Angus: District and Regional roles give you an opportunity to make a difference for a wider group of Cubs, Scouts and Rovers. I can recommend that Scouters get involved in different roles, and see the Movement from different perspectives. It’s often easy to criticise when you don’t have to deal with a challenge yourself. So what I have learnt most from taking on multiple roles is to understand those different perspectives, and to make those roles work for the good of the Movement.

SSA: So, what is the most rewarding part of being an adult volunteer?
Angus: It’s rewarding to look back on the impact that I have had on the lives of young people. It is sometimes not obvious at the time, but I have had Scouts and parents tell me years later of the difference Scouting made to them. As B-P said, the real way to get happiness is by giving out happiness to other people, and I have had this opportunity in various roles in the Movement.

SSA: In your opinion, what gives Scouting the edge over other youth activities?
Angus: Scouting is founded on a method and a set of principles that is timeless. Many of the other activities that young people can get involved in are either just for fun, or highly competitive, but Scouting uniquely combines enjoyment with learning by doing, teaching leadership and life skills.

Service continuity and growth for Gauteng ScoutingSSA: You are now the RC for Gauteng. What are your objectives?
Service, continuity and growth! A lot of good Scouting happens in Gauteng – with a dedicated Regional team, many resources, and multiple excellent events. The first objective is to ensure that all of this continues, and that Groups and Scouters get the support they need from the Region, so that they can deliver the best Scouting to their youth members.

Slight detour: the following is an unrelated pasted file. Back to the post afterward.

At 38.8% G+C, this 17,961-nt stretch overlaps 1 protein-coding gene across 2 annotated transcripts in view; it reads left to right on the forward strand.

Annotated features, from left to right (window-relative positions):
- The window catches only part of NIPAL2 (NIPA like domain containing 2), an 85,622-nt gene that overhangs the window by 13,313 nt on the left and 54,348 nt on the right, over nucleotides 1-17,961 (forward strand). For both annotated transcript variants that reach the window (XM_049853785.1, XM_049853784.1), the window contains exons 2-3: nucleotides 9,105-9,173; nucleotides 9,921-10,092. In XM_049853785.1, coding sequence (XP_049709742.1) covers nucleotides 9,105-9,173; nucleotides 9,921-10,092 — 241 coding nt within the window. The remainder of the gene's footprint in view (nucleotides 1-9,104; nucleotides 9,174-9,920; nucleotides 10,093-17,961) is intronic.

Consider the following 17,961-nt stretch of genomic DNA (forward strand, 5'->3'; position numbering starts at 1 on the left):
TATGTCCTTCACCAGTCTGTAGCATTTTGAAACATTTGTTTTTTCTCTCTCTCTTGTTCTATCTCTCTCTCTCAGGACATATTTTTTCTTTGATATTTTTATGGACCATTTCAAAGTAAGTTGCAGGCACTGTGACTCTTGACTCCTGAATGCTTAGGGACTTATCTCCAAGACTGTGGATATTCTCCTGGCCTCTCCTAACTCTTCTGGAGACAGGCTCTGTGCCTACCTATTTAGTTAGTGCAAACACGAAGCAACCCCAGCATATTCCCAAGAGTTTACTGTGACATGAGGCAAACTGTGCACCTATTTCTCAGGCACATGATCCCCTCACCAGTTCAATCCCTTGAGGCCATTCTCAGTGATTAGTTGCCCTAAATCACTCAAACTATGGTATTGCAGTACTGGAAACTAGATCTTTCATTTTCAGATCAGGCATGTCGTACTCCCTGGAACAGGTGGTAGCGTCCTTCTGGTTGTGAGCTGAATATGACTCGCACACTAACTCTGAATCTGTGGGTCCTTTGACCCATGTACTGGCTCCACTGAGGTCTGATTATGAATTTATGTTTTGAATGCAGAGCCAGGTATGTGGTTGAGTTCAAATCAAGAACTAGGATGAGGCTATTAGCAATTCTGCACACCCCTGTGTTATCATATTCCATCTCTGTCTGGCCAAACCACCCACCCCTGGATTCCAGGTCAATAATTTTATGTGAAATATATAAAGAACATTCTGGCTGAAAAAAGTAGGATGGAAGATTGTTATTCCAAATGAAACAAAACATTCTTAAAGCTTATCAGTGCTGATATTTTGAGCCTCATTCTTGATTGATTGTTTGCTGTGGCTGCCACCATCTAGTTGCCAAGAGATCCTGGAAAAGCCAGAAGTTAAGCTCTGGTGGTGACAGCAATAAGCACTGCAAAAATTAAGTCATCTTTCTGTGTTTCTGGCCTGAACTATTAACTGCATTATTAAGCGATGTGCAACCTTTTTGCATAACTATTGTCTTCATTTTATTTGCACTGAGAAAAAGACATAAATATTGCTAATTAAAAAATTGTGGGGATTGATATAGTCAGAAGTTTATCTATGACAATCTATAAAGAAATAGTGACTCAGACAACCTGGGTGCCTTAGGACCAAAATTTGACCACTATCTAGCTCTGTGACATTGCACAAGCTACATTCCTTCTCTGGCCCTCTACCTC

There have been a lot of changes in the way that Scouting operates over the past few years, and people and systems have not necessarily kept up. As a Region, we need to establish a stable, functional and responsive administration that is aligned to the current structure, and leverages new digital systems to simplify processes for Groups and for Scouters.

The primary purpose of the Region, and the Districts within it, is to support Scout Groups, which are the most important part of the organisation. A number of uniformed and non-uniformed roles need to be filled to provide some important aspects of this support. In Scouting, our programme grows leaders, and so there should be no shortage of fresh leaders to fill these roles.

Gauteng is not the largest province, but we do have the second largest number of young people in our target age groups. There is great potential for growth of Scouting in the Region, but it’s going to require a change of mind-set, as well as a support structure at a Sub-Regional level to enable new Groups to develop across the entire province.

I believe that as the Regional Commissioner it is my role is to support the members. What I would like to see is adult leaders prepared to step up. My message to GT Scouters is simple, as an organisation we are sometimes too inward looking – even though BP implored us to “Look Wide”. This results in internal differences being emphasized over common goals. Going forward, in the Gauteng Region, the focus will be on our common goals – serving, maintaining and growing Scouting in our province.

SSA: Professionally you work as an engineer for an international firm. How did being a Scout prepare you for it?
I realise now that Scouting certainly prepared me for multiple leadership roles in my career. Furthermore, I believe that following the Scout Law is the only way to operate as a professional, and in an organisation that is going to succeed – just look at the values that many companies set for themselves. I don’t know any other way to work, but this way has certainly been successful.

SSA: How do you manage to combine volunteerism /Scouting, a family and a career?
You make time for the things that inspire you. I often find that if you want something done, it’s best to ask someone who is busy already, since those are the people that are committed.

SSA: This year we celebrate 100 years of the Wood Badge Training. You are also a Wood Badge holder. How did completing your Wood Badge change the way you do things in Scouting?
Having been a Cub, Scout, and later a Rover, I knew everything about Scouting, or so I thought. Wood Badge Training gives you an adult perspective on what Scouting is all about, but more importantly, it gives you a set of tools that enable you to be an effective adult leader in the Movement.

SSA: We like to end out interviews on a lighter note. Please tell us, what is the one thing that many people in Scouting don’t know about you, but should?
I have visited nearly 50 countries, and plan to add to that number, since I have a passion for travel. And … I like steam trains!”